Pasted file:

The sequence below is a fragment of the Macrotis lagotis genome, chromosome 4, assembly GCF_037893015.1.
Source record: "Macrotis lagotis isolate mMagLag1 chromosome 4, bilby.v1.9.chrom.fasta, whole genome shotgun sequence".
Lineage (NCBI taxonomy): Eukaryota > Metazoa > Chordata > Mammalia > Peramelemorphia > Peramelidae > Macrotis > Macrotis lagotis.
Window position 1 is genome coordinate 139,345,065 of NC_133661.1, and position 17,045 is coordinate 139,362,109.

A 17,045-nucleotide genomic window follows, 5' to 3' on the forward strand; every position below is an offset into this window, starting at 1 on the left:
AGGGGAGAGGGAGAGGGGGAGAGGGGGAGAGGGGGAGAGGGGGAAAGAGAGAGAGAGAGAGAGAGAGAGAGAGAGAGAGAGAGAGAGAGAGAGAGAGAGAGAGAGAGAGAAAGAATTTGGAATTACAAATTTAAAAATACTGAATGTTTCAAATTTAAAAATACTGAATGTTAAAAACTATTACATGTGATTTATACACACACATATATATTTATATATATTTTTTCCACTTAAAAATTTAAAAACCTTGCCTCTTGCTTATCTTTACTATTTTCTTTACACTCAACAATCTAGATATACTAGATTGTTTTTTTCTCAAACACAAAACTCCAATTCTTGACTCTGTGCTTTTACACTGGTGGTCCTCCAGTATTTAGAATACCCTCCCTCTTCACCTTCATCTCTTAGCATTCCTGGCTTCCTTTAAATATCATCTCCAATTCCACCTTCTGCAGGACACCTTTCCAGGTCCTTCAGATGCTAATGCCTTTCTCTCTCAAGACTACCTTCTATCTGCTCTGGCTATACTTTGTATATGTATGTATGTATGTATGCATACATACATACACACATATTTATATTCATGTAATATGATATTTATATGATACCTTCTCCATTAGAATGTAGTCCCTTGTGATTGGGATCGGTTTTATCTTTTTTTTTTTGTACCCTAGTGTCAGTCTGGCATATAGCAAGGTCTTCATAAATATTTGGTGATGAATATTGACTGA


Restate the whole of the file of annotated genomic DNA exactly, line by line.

The sequence below is a fragment of the Macrotis lagotis genome, chromosome 4, assembly GCF_037893015.1.
Source record: "Macrotis lagotis isolate mMagLag1 chromosome 4, bilby.v1.9.chrom.fasta, whole genome shotgun sequence".
Lineage (NCBI taxonomy): Eukaryota > Metazoa > Chordata > Mammalia > Peramelemorphia > Peramelidae > Macrotis > Macrotis lagotis.
Window position 1 is genome coordinate 139,345,065 of NC_133661.1, and position 17,045 is coordinate 139,362,109.

A 17,045-nucleotide genomic window follows, 5' to 3' on the forward strand; every position below is an offset into this window, starting at 1 on the left:
AGGGGAGAGGGAGAGGGGGAGAGGGGGAGAGGGGGAGAGGGGGAAAGAGAGAGAGAGAGAGAGAGAGAGAGAGAGAGAGAGAGAGAGAGAGAGAGAGAGAGAGAGAGAGAAAGAATTTGGAATTACAAATTTAAAAATACTGAATGTTTCAAATTTAAAAATACTGAATGTTAAAAACTATTACATGTGATTTATACACACACATATATATTTATATATATTTTTTCCACTTAAAAATTTAAAAACCTTGCCTCTTGCTTATCTTTACTATTTTCTTTACACTCAACAATCTAGATATACTAGATTGTTTTTTTCTCAAACACAAAACTCCAATTCTTGACTCTGTGCTTTTACACTGGTGGTCCTCCAGTATTTAGAATACCCTCCCTCTTCACCTTCATCTCTTAGCATTCCTGGCTTCCTTTAAATATCATCTCCAATTCCACCTTCTGCAGGACACCTTTCCAGGTCCTTCAGATGCTAATGCCTTTCTCTCTCAAGACTACCTTCTATCTGCTCTGGCTATACTTTGTATATGTATGTATGTATGTATGCATACATACATACACACATATTTATATTCATGTAATATGATATTTATATGATACCTTCTCCATTAGAATGTAGTCCCTTGTGATTGGGATCGGTTTTATCTTTTTTTTTTTGTACCCTAGTGTCAGTCTGGCATATAGCAAGGTCTTCATAAATATTTGGTGATGAATATTGACTGA